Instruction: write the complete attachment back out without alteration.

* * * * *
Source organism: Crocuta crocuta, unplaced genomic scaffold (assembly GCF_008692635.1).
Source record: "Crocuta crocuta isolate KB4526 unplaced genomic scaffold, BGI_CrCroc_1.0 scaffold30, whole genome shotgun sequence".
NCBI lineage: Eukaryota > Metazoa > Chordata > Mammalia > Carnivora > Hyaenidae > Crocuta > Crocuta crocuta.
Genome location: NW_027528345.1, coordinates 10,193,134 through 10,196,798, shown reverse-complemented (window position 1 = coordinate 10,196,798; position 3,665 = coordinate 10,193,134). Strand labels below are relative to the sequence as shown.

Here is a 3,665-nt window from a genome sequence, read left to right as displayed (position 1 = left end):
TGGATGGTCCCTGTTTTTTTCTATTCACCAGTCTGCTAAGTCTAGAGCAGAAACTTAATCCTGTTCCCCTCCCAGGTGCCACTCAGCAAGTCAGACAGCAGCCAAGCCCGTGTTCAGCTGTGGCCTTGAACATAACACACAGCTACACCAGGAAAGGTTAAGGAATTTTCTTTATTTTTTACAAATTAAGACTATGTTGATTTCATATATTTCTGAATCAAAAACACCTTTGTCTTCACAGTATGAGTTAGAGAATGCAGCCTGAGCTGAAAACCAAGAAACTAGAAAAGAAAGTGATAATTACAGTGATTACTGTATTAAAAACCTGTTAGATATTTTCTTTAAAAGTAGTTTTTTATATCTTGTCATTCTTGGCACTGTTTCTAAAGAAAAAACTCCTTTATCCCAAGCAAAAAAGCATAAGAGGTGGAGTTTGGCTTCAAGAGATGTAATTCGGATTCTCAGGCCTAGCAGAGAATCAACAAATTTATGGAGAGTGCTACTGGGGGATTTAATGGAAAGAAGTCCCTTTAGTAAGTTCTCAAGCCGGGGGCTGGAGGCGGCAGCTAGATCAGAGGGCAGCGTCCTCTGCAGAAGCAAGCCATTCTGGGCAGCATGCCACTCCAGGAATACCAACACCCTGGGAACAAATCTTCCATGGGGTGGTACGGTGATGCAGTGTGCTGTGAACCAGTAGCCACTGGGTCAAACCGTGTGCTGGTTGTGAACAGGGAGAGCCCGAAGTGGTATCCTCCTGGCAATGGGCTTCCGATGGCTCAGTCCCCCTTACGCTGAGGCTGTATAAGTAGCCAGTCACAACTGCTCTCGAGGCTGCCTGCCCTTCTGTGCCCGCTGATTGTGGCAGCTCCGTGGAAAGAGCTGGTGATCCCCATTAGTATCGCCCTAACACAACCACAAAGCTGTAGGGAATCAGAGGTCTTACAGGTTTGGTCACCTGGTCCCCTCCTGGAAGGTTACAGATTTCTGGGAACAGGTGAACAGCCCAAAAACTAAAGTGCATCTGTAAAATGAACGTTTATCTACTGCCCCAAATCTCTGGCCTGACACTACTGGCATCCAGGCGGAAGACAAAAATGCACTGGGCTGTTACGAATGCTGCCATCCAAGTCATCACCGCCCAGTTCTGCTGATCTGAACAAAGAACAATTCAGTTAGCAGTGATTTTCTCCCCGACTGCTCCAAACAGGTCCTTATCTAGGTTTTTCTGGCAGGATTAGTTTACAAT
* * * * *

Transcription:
Source organism: Crocuta crocuta, unplaced genomic scaffold (assembly GCF_008692635.1).
Source record: "Crocuta crocuta isolate KB4526 unplaced genomic scaffold, BGI_CrCroc_1.0 scaffold30, whole genome shotgun sequence".
NCBI lineage: Eukaryota > Metazoa > Chordata > Mammalia > Carnivora > Hyaenidae > Crocuta > Crocuta crocuta.
Genome location: NW_027528345.1, coordinates 10,193,134 through 10,196,798, shown reverse-complemented (window position 1 = coordinate 10,196,798; position 3,665 = coordinate 10,193,134). Strand labels below are relative to the sequence as shown.

Here is a 3,665-nt window from a genome sequence, read left to right as displayed (position 1 = left end):
TGGATGGTCCCTGTTTTTTTCTATTCACCAGTCTGCTAAGTCTAGAGCAGAAACTTAATCCTGTTCCCCTCCCAGGTGCCACTCAGCAAGTCAGACAGCAGCCAAGCCCGTGTTCAGCTGTGGCCTTGAACATAACACACAGCTACACCAGGAAAGGTTAAGGAATTTTCTTTATTTTTTACAAATTAAGACTATGTTGATTTCATATATTTCTGAATCAAAAACACCTTTGTCTTCACAGTATGAGTTAGAGAATGCAGCCTGAGCTGAAAACCAAGAAACTAGAAAAGAAAGTGATAATTACAGTGATTACTGTATTAAAAACCTGTTAGATATTTTCTTTAAAAGTAGTTTTTTATATCTTGTCATTCTTGGCACTGTTTCTAAAGAAAAAACTCCTTTATCCCAAGCAAAAAAGCATAAGAGGTGGAGTTTGGCTTCAAGAGATGTAATTCGGATTCTCAGGCCTAGCAGAGAATCAACAAATTTATGGAGAGTGCTACTGGGGGATTTAATGGAAAGAAGTCCCTTTAGTAAGTTCTCAAGCCGGGGGCTGGAGGCGGCAGCTAGATCAGAGGGCAGCGTCCTCTGCAGAAGCAAGCCATTCTGGGCAGCATGCCACTCCAGGAATACCAACACCCTGGGAACAAATCTTCCATGGGGTGGTACGGTGATGCAGTGTGCTGTGAACCAGTAGCCACTGGGTCAAACCGTGTGCTGGTTGTGAACAGGGAGAGCCCGAAGTGGTATCCTCCTGGCAATGGGCTTCCGATGGCTCAGTCCCCCTTACGCTGAGGCTGTATAAGTAGCCAGTCACAACTGCTCTCGAGGCTGCCTGCCCTTCTGTGCCCGCTGATTGTGGCAGCTCCGTGGAAAGAGCTGGTGATCCCCATTAGTATCGCCCTAACACAACCACAAAGCTGTAGGGAATCAGAGGTCTTACAGGTTTGGTCACCTGGTCCCCTCCTGGAAGGTTACAGATTTCTGGGAACAGGTGAACAGCCCAAAAACTAAAGTGCATCTGTAAAATGAACGTTTATCTACTGCCCCAAATCTCTGGCCTGACACTACTGGCATCCAGGCGGAAGACAAAAATGCACTGGGCTGTTACGAATGCTGCCATCCAAGTCATCACCGCCCAGTTCTGCTGATCTGAACAAAGAACAATTCAGTTAGCAGTGATTTTCTCCCCGACTGCTCCAAACAGGTCCTTATCTAGGTTTTTCTGGCAGGATTAGTTTACAAT